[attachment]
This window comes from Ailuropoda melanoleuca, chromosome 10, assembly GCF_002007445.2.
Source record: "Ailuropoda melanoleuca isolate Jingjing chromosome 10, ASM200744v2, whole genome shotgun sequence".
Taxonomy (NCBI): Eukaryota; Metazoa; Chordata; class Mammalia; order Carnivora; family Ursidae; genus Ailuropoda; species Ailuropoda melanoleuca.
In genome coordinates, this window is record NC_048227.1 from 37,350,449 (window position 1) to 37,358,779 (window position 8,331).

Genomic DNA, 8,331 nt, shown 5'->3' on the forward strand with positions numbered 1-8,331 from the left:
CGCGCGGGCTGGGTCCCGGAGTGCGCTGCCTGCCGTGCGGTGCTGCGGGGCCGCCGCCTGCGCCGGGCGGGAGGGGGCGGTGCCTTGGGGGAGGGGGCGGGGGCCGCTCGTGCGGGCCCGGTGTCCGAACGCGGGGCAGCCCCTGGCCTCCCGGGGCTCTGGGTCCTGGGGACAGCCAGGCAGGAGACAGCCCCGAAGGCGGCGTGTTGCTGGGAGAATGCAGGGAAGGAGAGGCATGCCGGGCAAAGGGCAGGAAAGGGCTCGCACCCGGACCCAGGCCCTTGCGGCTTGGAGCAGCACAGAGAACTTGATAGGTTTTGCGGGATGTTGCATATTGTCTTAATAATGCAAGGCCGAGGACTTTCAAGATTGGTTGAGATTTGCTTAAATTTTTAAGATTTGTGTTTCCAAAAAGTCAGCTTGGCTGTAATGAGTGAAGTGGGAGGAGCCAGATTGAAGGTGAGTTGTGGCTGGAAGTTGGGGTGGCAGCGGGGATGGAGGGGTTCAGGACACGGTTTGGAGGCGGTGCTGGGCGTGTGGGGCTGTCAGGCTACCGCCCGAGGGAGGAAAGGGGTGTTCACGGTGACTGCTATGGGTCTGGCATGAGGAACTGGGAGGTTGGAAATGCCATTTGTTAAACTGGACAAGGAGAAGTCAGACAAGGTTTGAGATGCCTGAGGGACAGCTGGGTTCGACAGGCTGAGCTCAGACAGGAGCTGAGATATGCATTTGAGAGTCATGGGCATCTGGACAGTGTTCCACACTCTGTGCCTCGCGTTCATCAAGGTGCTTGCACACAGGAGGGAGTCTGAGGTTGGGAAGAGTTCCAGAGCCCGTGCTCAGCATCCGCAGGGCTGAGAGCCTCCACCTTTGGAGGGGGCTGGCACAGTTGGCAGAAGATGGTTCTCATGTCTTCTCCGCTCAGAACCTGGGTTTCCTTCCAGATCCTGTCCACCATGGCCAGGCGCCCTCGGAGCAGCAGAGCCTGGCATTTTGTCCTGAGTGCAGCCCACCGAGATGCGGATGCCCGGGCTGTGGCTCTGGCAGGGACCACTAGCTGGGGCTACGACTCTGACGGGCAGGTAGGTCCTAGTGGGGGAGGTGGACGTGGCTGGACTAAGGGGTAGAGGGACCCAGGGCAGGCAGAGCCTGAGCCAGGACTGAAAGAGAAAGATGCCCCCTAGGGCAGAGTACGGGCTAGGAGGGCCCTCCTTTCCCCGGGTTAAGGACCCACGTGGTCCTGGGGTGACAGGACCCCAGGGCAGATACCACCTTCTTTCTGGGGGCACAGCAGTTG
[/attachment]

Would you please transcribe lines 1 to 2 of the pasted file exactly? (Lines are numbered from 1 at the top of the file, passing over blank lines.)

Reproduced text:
This window comes from Ailuropoda melanoleuca, chromosome 10, assembly GCF_002007445.2.
Source record: "Ailuropoda melanoleuca isolate Jingjing chromosome 10, ASM200744v2, whole genome shotgun sequence".